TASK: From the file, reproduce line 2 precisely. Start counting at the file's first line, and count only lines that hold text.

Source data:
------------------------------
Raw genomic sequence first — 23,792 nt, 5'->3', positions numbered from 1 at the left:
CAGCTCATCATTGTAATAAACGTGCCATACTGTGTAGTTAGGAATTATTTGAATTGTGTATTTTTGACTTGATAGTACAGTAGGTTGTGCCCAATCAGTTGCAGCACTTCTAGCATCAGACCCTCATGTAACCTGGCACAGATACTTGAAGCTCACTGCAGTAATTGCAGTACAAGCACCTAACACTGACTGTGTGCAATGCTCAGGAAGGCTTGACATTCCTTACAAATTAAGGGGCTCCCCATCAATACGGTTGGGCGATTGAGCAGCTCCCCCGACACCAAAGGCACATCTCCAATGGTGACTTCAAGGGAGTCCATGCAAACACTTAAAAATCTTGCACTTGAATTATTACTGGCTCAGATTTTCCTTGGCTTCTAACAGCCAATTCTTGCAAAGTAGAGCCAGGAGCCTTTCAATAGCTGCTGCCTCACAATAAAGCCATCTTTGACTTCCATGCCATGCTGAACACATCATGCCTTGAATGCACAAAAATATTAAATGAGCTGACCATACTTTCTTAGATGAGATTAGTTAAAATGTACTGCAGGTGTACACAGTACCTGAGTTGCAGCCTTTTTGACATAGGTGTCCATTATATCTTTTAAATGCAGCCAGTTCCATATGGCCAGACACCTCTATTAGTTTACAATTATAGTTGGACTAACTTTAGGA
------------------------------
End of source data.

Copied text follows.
CAGCTCATCATTGTAATAAACGTGCCATACTGTGTAGTTAGGAATTATTTGAATTGTGTATTTTTGACTTGATAGTACAGTAGGTTGTGCCCAATCAGTTGCAGCACTTCTAGCATCAGACCCTCATGTAACCTGGCACAGATACTTGAAGCTCACTGCAGTAATTGCAGTACAAGCACCTAACACTGACTGTGTGCAATGCTCAGGAAGGCTTGACATTCCTTACAAATTAAGGGGCTCCCCATCAATACGGTTGGGCGATTGAGCAGCTCCCCCGACACCAAAGGCACATCTCCAATGGTGACTTCAAGGGAGTCCATGCAAACACTTAAAAATCTTGCACTTGAATTATTACTGGCTCAGATTTTCCTTGGCTTCTAACAGCCAATTCTTGCAAAGTAGAGCCAGGAGCCTTTCAATAGCTGCTGCCTCACAATAAAGCCATCTTTGACTTCCATGCCATGCTGAACACATCATGCCTTGAATGCACAAAAATATTAAATGAGCTGACCATACTTTCTTAGATGAGATTAGTTAAAATGTACTGCAGGTGTACACAGTACCTGAGTTGCAGCCTTTTTGACATAGGTGTCCATTATATCTTTTAAATGCAGCCAGTTCCATATGGCCAGACACCTCTATTAGTTTACAATTATAGTTGGACTAACTTTAGGA